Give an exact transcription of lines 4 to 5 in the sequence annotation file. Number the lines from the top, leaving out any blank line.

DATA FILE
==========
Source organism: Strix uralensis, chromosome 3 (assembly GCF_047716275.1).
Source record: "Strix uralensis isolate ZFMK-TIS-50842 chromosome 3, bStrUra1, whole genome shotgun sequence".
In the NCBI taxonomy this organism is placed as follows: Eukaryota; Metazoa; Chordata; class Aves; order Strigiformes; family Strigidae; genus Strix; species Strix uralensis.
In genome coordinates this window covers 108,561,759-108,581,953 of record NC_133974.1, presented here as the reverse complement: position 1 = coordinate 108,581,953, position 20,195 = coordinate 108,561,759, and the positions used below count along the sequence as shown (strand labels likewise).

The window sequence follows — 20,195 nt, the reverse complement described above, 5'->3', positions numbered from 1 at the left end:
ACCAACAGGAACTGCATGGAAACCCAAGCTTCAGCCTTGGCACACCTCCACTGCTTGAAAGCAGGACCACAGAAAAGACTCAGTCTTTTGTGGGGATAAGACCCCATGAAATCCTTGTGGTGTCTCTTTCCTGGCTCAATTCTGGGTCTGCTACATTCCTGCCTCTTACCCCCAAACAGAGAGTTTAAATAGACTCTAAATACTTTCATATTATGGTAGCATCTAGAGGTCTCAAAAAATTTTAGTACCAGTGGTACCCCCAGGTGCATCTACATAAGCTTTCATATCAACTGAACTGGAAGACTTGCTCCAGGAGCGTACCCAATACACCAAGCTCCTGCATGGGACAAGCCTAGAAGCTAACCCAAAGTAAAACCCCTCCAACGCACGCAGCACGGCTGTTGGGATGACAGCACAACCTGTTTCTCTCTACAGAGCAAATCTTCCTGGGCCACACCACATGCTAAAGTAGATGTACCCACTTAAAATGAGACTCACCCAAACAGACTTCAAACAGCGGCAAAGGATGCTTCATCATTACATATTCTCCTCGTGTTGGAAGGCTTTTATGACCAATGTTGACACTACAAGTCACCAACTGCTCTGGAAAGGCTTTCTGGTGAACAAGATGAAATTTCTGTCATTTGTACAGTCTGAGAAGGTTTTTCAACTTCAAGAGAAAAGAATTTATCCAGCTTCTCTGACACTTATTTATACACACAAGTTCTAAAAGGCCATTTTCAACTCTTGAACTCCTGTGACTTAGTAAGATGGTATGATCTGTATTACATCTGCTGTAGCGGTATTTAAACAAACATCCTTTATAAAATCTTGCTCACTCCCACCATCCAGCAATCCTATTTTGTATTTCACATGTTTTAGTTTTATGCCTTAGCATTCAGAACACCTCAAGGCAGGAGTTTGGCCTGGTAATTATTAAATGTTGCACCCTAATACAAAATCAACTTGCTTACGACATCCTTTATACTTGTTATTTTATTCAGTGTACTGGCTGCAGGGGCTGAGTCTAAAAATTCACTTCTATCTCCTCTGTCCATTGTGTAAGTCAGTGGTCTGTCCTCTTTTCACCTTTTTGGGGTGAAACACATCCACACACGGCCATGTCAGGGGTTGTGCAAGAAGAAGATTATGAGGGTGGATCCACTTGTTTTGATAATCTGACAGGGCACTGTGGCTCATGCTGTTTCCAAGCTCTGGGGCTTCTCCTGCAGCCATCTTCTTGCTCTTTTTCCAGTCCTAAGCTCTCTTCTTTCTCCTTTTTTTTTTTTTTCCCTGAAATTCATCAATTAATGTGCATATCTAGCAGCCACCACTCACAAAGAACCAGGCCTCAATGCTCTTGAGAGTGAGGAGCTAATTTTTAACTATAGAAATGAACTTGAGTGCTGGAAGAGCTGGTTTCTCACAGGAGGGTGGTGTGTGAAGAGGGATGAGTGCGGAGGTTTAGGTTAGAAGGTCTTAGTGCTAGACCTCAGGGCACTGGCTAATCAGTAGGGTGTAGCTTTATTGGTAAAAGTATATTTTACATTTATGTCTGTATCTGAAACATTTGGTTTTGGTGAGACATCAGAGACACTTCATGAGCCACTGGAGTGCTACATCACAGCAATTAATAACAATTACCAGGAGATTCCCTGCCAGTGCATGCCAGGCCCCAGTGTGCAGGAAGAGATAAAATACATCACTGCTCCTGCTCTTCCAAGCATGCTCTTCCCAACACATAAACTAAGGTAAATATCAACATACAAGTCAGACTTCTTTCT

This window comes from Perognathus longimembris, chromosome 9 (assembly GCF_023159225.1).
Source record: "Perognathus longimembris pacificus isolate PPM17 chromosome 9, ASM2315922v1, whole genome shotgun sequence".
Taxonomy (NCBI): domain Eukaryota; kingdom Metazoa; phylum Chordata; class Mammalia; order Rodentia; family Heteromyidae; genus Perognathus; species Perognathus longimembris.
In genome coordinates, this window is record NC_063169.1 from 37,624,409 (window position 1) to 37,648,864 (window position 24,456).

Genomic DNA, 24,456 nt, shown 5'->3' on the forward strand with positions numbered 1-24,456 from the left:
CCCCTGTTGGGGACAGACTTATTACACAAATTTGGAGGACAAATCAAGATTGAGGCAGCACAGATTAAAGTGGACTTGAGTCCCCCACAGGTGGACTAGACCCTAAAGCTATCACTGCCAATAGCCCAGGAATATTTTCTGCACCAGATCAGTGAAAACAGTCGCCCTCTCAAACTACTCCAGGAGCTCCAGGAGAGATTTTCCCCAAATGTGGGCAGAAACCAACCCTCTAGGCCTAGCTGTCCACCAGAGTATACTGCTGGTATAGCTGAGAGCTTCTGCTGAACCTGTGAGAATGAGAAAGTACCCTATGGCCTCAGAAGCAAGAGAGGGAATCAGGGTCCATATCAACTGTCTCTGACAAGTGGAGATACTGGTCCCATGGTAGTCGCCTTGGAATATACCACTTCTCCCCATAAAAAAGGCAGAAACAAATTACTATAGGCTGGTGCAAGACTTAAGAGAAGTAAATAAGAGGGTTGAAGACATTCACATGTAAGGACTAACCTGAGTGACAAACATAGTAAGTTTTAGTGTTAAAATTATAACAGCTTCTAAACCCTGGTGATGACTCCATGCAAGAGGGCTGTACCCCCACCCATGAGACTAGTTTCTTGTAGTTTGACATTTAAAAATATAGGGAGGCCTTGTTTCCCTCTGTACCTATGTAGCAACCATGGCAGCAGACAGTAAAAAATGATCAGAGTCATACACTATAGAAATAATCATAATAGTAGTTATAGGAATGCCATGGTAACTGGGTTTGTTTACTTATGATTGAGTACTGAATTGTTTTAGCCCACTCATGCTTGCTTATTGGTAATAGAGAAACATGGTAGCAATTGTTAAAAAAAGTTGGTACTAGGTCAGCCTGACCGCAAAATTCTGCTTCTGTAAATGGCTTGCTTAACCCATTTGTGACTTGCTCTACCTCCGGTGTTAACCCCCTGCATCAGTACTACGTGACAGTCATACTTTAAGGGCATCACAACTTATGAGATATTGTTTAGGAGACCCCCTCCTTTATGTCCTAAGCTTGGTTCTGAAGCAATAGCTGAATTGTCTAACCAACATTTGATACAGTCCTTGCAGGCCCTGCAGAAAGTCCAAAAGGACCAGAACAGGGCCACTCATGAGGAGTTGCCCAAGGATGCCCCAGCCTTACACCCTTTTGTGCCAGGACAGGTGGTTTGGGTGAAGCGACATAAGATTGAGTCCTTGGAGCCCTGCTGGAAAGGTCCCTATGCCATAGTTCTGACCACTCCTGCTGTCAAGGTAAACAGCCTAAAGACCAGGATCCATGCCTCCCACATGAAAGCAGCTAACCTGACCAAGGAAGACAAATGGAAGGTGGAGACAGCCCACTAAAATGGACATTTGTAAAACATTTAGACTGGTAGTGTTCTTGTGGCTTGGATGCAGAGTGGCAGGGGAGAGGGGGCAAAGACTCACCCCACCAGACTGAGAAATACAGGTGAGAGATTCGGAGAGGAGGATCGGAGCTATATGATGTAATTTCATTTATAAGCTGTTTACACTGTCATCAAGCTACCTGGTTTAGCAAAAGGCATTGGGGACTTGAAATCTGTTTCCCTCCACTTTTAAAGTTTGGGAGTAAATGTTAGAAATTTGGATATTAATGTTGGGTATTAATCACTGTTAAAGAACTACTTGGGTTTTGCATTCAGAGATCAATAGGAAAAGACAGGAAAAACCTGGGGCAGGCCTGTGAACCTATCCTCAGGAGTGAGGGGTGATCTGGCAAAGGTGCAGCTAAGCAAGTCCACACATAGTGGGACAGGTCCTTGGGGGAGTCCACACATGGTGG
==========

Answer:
In genome coordinates this window covers 108,561,759-108,581,953 of record NC_133974.1, presented here as the reverse complement: position 1 = coordinate 108,581,953, position 20,195 = coordinate 108,561,759, and the positions used below count along the sequence as shown (strand labels likewise).

The window sequence follows — 20,195 nt, the reverse complement described above, 5'->3', positions numbered from 1 at the left end: